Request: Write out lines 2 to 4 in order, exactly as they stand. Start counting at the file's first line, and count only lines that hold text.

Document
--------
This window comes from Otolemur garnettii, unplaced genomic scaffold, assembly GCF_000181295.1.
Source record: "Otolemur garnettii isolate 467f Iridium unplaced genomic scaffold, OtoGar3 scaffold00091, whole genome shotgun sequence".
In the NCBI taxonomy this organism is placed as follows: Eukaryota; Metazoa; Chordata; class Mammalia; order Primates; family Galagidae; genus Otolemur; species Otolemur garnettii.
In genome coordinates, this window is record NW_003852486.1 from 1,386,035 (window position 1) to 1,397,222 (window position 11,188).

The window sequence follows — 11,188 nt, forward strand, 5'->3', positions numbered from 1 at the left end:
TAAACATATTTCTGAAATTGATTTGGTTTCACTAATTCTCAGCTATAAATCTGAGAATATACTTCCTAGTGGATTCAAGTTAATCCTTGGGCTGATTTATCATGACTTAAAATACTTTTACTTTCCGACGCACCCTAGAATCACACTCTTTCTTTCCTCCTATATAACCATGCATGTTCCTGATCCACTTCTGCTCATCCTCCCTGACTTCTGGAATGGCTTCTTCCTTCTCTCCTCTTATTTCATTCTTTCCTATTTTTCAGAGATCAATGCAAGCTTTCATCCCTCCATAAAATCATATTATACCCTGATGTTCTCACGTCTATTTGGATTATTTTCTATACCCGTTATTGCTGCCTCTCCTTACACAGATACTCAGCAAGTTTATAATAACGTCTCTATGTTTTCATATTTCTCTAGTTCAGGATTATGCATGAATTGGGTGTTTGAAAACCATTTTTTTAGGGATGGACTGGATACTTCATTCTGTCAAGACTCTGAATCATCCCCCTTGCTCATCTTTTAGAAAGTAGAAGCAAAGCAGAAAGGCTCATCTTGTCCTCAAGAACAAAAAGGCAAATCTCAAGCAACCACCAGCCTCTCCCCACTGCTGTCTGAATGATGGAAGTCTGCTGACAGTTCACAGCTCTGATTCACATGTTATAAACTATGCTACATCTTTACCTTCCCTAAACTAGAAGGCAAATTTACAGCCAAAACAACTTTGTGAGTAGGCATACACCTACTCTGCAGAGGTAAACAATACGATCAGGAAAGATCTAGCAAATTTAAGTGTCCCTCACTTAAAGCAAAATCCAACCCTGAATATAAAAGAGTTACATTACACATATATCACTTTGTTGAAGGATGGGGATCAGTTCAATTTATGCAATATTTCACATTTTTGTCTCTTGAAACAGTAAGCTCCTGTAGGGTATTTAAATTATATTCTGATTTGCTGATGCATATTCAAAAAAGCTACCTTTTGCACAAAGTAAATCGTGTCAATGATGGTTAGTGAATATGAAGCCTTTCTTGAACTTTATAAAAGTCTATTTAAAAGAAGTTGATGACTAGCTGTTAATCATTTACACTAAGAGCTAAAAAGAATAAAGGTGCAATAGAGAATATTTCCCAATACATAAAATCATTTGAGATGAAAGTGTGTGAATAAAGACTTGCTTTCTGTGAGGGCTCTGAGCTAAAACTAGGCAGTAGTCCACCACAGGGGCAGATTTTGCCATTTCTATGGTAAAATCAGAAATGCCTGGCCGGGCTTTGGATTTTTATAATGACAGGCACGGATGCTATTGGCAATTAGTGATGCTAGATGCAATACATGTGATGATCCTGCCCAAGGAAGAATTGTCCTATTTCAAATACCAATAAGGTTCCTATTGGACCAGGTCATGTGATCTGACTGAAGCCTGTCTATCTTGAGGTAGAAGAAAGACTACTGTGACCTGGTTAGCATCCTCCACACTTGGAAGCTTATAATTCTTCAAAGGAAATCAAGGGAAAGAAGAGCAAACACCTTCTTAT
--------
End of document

Source record: "Otolemur garnettii isolate 467f Iridium unplaced genomic scaffold, OtoGar3 scaffold00091, whole genome shotgun sequence".
In the NCBI taxonomy this organism is placed as follows: Eukaryota; Metazoa; Chordata; class Mammalia; order Primates; family Galagidae; genus Otolemur; species Otolemur garnettii.
In genome coordinates, this window is record NW_003852486.1 from 1,386,035 (window position 1) to 1,397,222 (window position 11,188).